Hopkins getting cut would change things, but I highly doubt that happens. Although Hopkins will turn 31 in June, I still think he's too valuable for the Cardinals to just let him walk.

Joe from Ormond Beach, FL

Establish the run has been the mantra for three years. I think it will happen this year because Jordan Love will be less likely to check out of run plays. I believe the main factor the previous two years has been Rodgers checking out of the run because he preferred to pass. Thoughts?

Again, I'm not going to deliberate RPOs. Green Bay benefitted significantly from Rodgers' keen eye for diagnosing plays at the line of scrimmage. With a first-year starter at QB, it makes total sense to put the ball more in the hands of Aaron Jones and AJ Dillon.

Don from Aurora, Ontario

If I was a defensive coordinator facing the Packers and Love early in the upcoming season, I'd be stacking the line of scrimmage and force JL to beat me with his arm. Do you think at least early on we will see defenses do this?

I'm sure coordinators will throw the sink at Love and see if they can rattle the young QB. It doesn't mean they'll be successful, though. Again, I've been most impressed by Love's poise. He does not sweat under pressure. The mistakes Love makes – and there will be early mistakes – won't be due to panic. If he passes that test, Love soon will be dictating how the opposition must defend him.

Samuel from Skokie, IL

The other day the offensive linemen were listed. Caleb Jones was not on the list. He impressed me as he was dominant in last year's preseason. Did he just look good due to the level of competition? He has great size, and in those games, he looked quick enough, but I am watching on TV and in person it's different. What's his status?

To be fair, the Packers have like 15 offensive linemen under contract right now. Like Yosh Nijman, Green Bay viewed Jones as a long-term prospect at tackle, but I liked everything I saw from him as a rookie. Jones obviously put in the time and effort to get in the best shape of his life last season, and I thought it translated. He looks very agile for a man his size.

Scott from Palos Park, IL

Peter Skoronski would be a very cool pick for the Packers due to the history but there is a potential concern about shorter arms as you guys noted in the primer. Does that typically lead to a move to RT in the NFL, and could that push him down the board to still be there at 15?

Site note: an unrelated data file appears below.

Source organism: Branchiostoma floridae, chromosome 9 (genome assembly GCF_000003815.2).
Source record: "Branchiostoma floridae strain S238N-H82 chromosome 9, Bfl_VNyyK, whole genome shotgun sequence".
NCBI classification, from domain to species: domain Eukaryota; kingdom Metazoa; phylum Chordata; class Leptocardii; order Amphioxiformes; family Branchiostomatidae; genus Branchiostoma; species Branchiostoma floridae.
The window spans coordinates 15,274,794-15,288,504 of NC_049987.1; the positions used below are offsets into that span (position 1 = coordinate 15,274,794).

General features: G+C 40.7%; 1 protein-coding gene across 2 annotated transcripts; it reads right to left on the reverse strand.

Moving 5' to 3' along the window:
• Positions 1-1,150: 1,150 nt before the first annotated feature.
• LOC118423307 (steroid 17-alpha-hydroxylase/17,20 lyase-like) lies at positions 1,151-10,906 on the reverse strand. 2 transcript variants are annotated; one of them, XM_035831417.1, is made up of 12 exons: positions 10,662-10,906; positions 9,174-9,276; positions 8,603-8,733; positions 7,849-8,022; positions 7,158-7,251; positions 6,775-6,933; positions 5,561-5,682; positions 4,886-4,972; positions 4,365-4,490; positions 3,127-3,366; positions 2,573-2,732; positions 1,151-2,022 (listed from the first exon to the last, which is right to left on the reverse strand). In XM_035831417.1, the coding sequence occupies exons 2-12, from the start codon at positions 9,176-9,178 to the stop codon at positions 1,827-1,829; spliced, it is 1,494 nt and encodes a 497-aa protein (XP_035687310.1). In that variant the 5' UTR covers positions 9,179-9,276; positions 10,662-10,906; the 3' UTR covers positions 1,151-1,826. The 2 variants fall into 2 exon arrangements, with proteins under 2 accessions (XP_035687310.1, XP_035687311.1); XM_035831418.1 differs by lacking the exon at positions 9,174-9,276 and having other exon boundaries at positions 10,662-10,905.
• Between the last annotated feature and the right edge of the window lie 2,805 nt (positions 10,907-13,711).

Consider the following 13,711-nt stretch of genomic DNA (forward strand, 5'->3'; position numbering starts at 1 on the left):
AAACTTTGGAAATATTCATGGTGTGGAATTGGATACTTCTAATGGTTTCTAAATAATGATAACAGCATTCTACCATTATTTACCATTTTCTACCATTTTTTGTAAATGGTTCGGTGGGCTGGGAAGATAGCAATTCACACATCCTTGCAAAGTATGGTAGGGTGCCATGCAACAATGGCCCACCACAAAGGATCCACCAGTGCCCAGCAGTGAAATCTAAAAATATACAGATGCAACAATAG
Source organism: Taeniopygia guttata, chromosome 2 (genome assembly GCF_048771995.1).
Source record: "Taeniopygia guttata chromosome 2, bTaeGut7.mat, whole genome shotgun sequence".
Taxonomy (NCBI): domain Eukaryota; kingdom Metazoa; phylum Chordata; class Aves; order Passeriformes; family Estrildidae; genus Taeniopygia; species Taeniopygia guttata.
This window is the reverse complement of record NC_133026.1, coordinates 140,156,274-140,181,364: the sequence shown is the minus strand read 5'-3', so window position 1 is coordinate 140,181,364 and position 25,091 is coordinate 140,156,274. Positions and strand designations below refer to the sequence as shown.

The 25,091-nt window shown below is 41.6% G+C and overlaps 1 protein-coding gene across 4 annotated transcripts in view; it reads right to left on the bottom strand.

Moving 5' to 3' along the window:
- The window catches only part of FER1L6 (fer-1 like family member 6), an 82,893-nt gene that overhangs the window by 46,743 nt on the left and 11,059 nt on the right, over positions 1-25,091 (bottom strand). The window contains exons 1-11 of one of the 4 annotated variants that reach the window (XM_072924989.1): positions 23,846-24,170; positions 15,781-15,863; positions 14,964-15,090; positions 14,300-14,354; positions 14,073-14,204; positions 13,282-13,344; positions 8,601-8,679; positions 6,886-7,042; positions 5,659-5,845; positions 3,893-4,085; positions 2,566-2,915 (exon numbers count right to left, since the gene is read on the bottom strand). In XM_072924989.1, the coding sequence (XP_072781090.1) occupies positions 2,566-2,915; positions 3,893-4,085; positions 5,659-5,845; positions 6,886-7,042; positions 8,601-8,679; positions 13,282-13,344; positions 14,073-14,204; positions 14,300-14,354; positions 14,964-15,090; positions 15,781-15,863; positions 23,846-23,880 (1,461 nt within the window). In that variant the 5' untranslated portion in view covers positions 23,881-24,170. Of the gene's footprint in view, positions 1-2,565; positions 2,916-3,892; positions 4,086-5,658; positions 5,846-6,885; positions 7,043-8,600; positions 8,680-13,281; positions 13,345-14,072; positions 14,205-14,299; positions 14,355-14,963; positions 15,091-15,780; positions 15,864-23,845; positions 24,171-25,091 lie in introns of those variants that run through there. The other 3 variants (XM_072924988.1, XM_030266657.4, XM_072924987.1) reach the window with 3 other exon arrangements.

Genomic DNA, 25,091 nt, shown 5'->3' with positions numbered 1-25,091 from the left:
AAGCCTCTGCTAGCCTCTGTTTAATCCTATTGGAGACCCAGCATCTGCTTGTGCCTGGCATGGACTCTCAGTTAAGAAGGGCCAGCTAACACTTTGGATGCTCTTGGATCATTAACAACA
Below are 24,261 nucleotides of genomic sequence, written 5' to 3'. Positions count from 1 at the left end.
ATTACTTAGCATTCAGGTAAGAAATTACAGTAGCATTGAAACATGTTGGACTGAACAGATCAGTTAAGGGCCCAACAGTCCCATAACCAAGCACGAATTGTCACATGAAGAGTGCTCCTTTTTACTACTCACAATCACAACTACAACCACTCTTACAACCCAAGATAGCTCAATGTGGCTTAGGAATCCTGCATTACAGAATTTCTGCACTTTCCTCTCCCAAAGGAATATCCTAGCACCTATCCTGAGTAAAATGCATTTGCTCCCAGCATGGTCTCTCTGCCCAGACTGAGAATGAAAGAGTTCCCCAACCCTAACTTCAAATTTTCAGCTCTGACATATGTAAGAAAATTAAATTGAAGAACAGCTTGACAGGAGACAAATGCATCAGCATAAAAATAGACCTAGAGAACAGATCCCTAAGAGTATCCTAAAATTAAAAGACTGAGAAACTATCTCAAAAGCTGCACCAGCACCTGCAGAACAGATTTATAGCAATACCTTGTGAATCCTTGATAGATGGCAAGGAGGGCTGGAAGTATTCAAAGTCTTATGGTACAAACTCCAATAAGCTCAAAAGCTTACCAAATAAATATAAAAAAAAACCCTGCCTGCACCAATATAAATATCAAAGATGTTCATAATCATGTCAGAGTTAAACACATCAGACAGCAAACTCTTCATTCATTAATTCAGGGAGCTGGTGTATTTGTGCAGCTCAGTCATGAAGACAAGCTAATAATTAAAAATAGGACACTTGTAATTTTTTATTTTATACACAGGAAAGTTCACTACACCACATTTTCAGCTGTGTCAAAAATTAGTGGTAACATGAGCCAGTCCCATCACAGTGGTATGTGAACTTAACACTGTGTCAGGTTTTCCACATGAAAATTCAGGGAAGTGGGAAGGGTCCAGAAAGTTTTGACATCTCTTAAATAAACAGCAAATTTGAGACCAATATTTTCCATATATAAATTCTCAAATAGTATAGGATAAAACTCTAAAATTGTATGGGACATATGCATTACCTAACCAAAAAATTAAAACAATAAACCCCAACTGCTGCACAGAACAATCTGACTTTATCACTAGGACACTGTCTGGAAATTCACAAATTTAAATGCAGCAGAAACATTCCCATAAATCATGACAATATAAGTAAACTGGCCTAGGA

It could be enough to cause Skoronski to sit for a few hours on the first night of the NFL Draft, but it also could be scouting subterfuge. Skoronski's arms measured in at 32¼ inches. Comparatively, Bryan Bulaga (33¼ inches) had his own arm-length questions when he entered the league but still was a top NFL right tackle for a decade. Skoronski possesses elite athletic gifts and is as smart as humans come, so I think he'll be fine wherever he plays. Even in the worst-case scenario, I think he'd be fine bumping inside to guard.

Scott from Hudson, WI

How much of this Aaron Rodgers info is true? "Rodgers said he went into his four-day darkness retreat 90% sure he would retire, but upon completion he heard the Packers were shopping him in trade talk." He said he was told after the season to take his time to decide whether he wants to play and wished the Packers had told him they didn't want him anymore and wanted Jordan Love to be their quarterback. "They're ready to move on," Rodgers said. What are the facts? I don't believe any of it.

I'm not the ombudsmen of who said what. I deal in objective truth. Whatever happened, the end result is Aaron Rodgers wanting play for the New York Jets and the Packers being open to a trade. I am sitting patiently on the sideline until a resolution is struck.

Chip from Bev Hills, MI

Do you think flipping 15 for 13 in the first round is part of the negotiation?

I'm sure everything has been discussed in talks between Gutekunst and Joe Douglas. It would only make sense that Green Bay would want to jump up two spots, but at what cost? There's a 100-point difference between No. 13 and 15 on DraftTek's draft-value chart, which is in the neighborhood of a third-round compensatory pick.

Dean from Leavenworth, IN

The Packers and the Jets are in a bit of a pickle. Neither team can afford to have this trade not happen. I propose binding arbitration. Listen to each team's reasoning for an hour and then have each submit two proposals, one that includes the Jets' first-round pick and one that doesn't. Twenty-four hours later, the arbitrator picks one and it's done. I suspect in 24 hours they'd get it worked out themselves. P.S: Tell Gutey I'm available.